not to be republished
Page 5


1 1 1 1 1
The Summer of the The Summer of the The Summer of the The Summer of the The Summer of the
Beautiful White Horse Beautiful White Horse Beautiful White Horse Beautiful White Horse Beautiful White Horse
W W W W W illiam Saroyan illiam Saroyan illiam Saroyan illiam Saroyan illiam Saroyan
             
    .
ONE day back there in the good old days when I was  nine and the
world was full of every imaginable kind of magnificence, and life
was still a delightful and mysterious dream, my cousin Mourad,
who was considered crazy by everybody who knew him except
me, came to my house at four in the morning and woke me up
tapping on the window of my room.
Aram, he said.
I jumped out of bed and looked out of the window.
I couldn’t believe what I saw.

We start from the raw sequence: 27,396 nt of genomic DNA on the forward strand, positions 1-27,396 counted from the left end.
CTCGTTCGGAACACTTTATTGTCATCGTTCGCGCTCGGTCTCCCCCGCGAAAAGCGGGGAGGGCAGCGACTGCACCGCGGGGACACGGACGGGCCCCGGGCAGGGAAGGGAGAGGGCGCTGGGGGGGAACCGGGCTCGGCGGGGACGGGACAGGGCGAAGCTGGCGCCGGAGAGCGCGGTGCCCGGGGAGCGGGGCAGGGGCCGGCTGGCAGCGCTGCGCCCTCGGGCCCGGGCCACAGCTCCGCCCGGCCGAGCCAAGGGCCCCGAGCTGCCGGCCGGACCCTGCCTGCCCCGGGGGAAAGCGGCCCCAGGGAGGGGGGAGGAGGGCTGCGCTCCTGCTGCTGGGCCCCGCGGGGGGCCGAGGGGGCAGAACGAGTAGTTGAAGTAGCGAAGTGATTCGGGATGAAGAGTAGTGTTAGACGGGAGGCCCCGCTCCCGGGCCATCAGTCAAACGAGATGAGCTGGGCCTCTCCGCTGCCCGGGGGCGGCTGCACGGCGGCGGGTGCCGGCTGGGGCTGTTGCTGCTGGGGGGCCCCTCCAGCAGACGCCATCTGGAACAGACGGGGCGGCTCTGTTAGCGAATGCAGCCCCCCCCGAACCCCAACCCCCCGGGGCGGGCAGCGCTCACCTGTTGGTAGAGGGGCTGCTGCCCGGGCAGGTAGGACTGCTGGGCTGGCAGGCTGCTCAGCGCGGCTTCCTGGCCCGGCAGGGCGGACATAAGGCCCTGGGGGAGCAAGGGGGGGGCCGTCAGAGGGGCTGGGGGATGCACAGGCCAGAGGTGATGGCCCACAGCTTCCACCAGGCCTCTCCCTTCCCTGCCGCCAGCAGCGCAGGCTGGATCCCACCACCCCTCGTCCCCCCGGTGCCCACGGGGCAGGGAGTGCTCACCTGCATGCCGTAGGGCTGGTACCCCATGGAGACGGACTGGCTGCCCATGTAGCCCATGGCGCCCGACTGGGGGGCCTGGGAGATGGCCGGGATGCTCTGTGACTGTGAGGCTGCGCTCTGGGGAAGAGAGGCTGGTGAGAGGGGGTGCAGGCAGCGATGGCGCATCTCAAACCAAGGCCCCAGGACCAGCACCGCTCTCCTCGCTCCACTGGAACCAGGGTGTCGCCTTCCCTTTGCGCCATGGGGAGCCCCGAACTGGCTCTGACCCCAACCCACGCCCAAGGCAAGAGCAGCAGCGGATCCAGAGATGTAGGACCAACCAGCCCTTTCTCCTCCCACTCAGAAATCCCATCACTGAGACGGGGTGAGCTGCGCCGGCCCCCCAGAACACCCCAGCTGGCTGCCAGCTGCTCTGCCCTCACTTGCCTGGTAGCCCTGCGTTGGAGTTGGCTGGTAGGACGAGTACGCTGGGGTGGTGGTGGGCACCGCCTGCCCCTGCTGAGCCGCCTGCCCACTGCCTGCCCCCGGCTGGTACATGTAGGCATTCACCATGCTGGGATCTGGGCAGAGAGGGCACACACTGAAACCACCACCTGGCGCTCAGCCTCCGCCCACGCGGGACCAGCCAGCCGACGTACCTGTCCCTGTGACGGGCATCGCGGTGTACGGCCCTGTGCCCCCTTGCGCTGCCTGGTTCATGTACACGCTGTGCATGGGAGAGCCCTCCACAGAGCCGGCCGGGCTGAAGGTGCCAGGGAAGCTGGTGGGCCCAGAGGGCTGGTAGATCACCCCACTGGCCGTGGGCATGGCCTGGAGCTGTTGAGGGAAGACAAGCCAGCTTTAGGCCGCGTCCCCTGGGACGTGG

It wasn’t morning yet, but it was summer and with daybreak
not many minutes around the corner of the world it was light
enough for me to know I wasn’t dreaming.
My cousin Mourad was sitting on a beautiful white horse.
I stuck my head out of the window and rubbed my eyes.
Yes, he said in Armenian. It’s a horse. You’re not dreaming.
Make it quick if you want to ride.
© NCERT
not to be republished
2 
I knew my cousin Mourad enjoyed being alive more than
anybody else who had ever fallen into the world by mistake, but
this was more than even I could believe.
In the first place, my earliest memories had been memories
of horses and my first longings had been longings to ride.
This was the wonderful part.
In the second place, we were poor.
This was the part that wouldn’t permit me to believe what I saw.
We were poor. We had no money. Our whole tribe was poverty-
stricken. Every branch of the Garoghlanian